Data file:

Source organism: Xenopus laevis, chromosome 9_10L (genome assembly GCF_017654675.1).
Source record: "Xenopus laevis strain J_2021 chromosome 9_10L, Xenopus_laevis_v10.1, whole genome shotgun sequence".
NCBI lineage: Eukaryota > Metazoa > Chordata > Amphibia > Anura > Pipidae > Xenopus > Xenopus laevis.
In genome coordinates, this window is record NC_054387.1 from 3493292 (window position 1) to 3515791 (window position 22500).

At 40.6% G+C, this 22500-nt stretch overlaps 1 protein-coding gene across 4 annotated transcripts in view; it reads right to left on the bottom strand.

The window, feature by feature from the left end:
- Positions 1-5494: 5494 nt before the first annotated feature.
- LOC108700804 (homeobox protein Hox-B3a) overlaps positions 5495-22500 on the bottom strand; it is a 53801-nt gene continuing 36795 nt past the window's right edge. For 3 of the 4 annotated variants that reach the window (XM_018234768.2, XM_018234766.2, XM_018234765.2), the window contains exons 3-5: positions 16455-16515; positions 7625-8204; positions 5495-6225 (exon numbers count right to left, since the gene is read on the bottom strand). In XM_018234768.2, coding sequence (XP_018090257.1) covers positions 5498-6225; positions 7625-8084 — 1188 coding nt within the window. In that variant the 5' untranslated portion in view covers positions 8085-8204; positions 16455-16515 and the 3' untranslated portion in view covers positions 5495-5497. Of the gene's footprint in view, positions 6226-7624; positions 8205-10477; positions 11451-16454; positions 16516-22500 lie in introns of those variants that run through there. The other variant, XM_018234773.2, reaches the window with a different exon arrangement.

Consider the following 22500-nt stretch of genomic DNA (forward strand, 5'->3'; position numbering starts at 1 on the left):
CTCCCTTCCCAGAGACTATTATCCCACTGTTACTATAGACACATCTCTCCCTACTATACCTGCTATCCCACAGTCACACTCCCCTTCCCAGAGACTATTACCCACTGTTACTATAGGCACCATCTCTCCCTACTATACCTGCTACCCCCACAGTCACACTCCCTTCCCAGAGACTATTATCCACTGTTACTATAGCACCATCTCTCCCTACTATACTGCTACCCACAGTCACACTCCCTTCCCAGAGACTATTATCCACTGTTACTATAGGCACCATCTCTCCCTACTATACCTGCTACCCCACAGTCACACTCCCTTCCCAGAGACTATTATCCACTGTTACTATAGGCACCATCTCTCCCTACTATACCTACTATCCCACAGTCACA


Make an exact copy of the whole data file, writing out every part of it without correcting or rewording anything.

Source organism: Xenopus laevis, chromosome 9_10L (genome assembly GCF_017654675.1).
Source record: "Xenopus laevis strain J_2021 chromosome 9_10L, Xenopus_laevis_v10.1, whole genome shotgun sequence".
NCBI lineage: Eukaryota > Metazoa > Chordata > Amphibia > Anura > Pipidae > Xenopus > Xenopus laevis.
In genome coordinates, this window is record NC_054387.1 from 3493292 (window position 1) to 3515791 (window position 22500).

At 40.6% G+C, this 22500-nt stretch overlaps 1 protein-coding gene across 4 annotated transcripts in view; it reads right to left on the bottom strand.

The window, feature by feature from the left end:
- Positions 1-5494: 5494 nt before the first annotated feature.
- LOC108700804 (homeobox protein Hox-B3a) overlaps positions 5495-22500 on the bottom strand; it is a 53801-nt gene continuing 36795 nt past the window's right edge. For 3 of the 4 annotated variants that reach the window (XM_018234768.2, XM_018234766.2, XM_018234765.2), the window contains exons 3-5: positions 16455-16515; positions 7625-8204; positions 5495-6225 (exon numbers count right to left, since the gene is read on the bottom strand). In XM_018234768.2, coding sequence (XP_018090257.1) covers positions 5498-6225; positions 7625-8084 — 1188 coding nt within the window. In that variant the 5' untranslated portion in view covers positions 8085-8204; positions 16455-16515 and the 3' untranslated portion in view covers positions 5495-5497. Of the gene's footprint in view, positions 6226-7624; positions 8205-10477; positions 11451-16454; positions 16516-22500 lie in introns of those variants that run through there. The other variant, XM_018234773.2, reaches the window with a different exon arrangement.

Consider the following 22500-nt stretch of genomic DNA (forward strand, 5'->3'; position numbering starts at 1 on the left):
CTCCCTTCCCAGAGACTATTATCCCACTGTTACTATAGACACATCTCTCCCTACTATACCTGCTATCCCACAGTCACACTCCCCTTCCCAGAGACTATTACCCACTGTTACTATAGGCACCATCTCTCCCTACTATACCTGCTACCCCCACAGTCACACTCCCTTCCCAGAGACTATTATCCACTGTTACTATAGCACCATCTCTCCCTACTATACTGCTACCCACAGTCACACTCCCTTCCCAGAGACTATTATCCACTGTTACTATAGGCACCATCTCTCCCTACTATACCTGCTACCCCACAGTCACACTCCCTTCCCAGAGACTATTATCCACTGTTACTATAGGCACCATCTCTCCCTACTATACCTACTATCCCACAGTCACA